[guardian-dev] Build process for Android Tor binary
michael at briarproject.org
Fri Jan 3 17:07:01 EST 2014
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First of all I want to say that I'm really grateful to the Guardian
project for getting Tor working on Android and making the build
process so painless. Thank you Hans, Nathan, and anyone else who works
On 02/01/14 18:02, Hans of Guardian wrote:
> This is a classic case where everyone will be better off if we
> pool resources. Let me outline that.
Of course I agree that in general we should pool our resources, but
I'm not sure how that applies in this case. If I reuse the Tor binary
from Orbot but not the rest of Orbot, what's not being pooled that
should be pooled?
> The only ease-of-use advantage that including Tor in Briar has
> over an external Tor app is only installing one APK rather than
> two. That is a real issue, but it is something that only happens
> once, and can be greatly streamlined.
It's really important for the installation and first run of the app to
be as smooth as possible. I don't want to add any unnecessary
obstacles - not even small ones.
Also, I mentioned before that we're trying to enable users to share
the app out-of-band. Splitting the app into two APKs would complicate
> Other than that, the Android model allows for transparent
> interaction built up from multiple apps. Orbot should handle this
> better, and we are planning out improvements to Orbot transparent
> integration now.
Interaction between apps is great, especially if there are multiple
apps that can handle a given intent (so the user can choose which one
to use), or if the interacting apps are built-in (so the intent is
sure to be handled). It's not so great if the user has to install
multiple apps to perform a single task.
- From the user's point of view, managing a Tor hidden service isn't a
separate task from using Briar. It isn't even a task, because the user
shouldn't need to know it's happening. So I don't think it's a good
fit for the idea of interacting apps.
> There are distinct ease-of-use disadvantages to including Tor
> directly in apps. That entire app must be updated if Tor needs to
> be updated. That adds extra maintenance work for the Briar
> Project developers.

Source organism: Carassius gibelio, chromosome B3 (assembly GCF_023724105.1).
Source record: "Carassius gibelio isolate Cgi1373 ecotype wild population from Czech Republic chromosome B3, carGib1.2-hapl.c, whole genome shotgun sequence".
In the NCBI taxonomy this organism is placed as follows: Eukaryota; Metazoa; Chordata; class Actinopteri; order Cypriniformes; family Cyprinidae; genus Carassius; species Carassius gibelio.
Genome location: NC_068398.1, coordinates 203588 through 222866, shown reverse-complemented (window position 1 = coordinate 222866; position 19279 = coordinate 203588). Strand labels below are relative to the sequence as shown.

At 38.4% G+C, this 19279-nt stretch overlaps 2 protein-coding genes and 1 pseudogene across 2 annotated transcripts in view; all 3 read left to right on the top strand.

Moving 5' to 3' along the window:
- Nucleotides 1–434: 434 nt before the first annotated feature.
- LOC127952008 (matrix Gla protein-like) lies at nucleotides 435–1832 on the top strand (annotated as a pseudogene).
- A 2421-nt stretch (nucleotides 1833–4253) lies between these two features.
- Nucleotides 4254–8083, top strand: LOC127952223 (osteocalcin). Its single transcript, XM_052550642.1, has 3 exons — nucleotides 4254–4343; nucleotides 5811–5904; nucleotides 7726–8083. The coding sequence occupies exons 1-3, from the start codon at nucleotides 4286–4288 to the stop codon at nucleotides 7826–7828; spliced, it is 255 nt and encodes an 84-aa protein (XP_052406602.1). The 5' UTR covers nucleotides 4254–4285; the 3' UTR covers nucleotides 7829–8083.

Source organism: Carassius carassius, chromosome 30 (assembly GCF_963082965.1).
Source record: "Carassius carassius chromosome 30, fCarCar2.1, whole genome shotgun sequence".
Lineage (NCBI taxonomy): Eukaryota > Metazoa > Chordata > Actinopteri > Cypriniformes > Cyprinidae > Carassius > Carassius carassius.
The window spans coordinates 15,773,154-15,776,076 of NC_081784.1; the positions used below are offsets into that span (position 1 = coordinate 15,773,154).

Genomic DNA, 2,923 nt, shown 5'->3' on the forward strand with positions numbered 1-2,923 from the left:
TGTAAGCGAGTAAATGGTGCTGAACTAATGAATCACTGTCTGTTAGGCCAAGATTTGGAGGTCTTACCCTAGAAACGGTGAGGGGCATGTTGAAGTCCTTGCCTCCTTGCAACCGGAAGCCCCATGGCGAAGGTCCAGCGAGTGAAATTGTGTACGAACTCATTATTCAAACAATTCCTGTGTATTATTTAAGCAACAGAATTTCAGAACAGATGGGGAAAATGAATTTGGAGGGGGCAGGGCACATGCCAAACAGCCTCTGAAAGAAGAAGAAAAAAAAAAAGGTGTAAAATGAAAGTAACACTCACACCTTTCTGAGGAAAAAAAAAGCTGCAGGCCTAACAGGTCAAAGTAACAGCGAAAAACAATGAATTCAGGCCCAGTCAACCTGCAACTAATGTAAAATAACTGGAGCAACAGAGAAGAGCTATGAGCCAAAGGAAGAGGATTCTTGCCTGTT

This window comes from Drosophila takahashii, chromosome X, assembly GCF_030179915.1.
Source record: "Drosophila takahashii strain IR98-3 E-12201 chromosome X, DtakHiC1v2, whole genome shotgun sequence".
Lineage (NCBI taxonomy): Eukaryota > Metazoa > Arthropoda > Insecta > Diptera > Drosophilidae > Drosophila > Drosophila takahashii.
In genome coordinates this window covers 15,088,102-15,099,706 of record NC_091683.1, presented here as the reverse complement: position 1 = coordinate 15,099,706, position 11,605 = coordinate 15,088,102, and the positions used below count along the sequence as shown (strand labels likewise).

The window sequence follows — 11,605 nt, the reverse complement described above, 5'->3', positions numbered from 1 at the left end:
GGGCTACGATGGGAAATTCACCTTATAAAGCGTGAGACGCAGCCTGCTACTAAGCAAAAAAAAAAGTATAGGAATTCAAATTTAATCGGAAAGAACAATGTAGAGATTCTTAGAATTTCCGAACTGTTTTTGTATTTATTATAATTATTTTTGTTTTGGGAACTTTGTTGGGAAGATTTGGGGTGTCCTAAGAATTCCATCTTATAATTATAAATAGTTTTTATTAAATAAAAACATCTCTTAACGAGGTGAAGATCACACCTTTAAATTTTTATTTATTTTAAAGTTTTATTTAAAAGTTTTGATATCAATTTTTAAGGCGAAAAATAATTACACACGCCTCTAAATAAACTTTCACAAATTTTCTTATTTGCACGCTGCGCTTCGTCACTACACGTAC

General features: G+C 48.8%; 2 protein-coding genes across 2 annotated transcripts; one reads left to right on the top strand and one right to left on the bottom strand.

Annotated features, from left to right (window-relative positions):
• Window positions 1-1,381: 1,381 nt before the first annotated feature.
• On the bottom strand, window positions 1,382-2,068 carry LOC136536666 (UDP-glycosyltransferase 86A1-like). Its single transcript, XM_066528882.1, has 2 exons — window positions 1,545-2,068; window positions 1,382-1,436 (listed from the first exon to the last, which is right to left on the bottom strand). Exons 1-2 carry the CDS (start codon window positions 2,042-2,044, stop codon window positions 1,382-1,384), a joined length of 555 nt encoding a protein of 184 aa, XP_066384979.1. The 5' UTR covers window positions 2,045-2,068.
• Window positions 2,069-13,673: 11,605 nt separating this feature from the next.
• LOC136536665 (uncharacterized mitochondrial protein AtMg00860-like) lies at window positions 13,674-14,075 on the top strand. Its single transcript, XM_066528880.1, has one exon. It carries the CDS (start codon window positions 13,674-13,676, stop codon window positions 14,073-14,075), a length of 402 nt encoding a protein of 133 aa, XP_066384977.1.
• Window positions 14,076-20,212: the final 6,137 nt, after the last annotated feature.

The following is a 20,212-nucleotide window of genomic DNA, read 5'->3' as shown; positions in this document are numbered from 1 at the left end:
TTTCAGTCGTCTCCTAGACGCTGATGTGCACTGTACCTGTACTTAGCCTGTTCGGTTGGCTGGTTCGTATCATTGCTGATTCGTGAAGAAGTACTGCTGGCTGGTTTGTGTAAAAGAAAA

True, we'll need to recompile the Tor binary for each release. On the
other hand, we won't need to worry about the user having an older (or
newer) version of Orbot.
> Also, if multiple apps follow this model, then there will multiple
> tor daemons running, each with their own idle bandwidth usage,
> which can be hundreds of megs a month for each tor daemon. That's
> real bandwidth when talking about GSM/CDMA connections in most of
> the world.
It's funny you should mention that, because I see bandwidth management
as an advantage of our approach. If the user doesn't want to use
mobile data, we can disable Tor and other IP-based plugins whenever
there's no wifi. We couldn't do that if we shared a Tor process with
In general, I'm skeptical about whether a single Tor process can serve
the needs of all Tor-enabled apps. Sure, it makes sense for a browser
and an email client to share a Tor process, because they use Tor in
similar ways. But a P2P messaging app that runs a hidden service will
probably want to configure the Tor process differently. So I think
there may be cases where sharing a process makes sense, and cases
where it doesn't.
> Adding things like support for changing the config file in a more
> flexible way are definitely interesting for Orbot as well. I
> think that you'll find that the usability issues in Orbot are not
> design issues, but rather resource issues. We want to improve
> Orbot, but there are only so many hours in the day. If more
> projects pool their resources behind solid, transparent, shared tor
> support, there will be more work on to make Orbot what we all need
> it to be.
Don't get me wrong, I think Orbot is a great piece of software. When I
talk about ease of use, I don't mean that Orbot has a bad user
interface. But I want Briar's Tor plugin to have no user interface at all.
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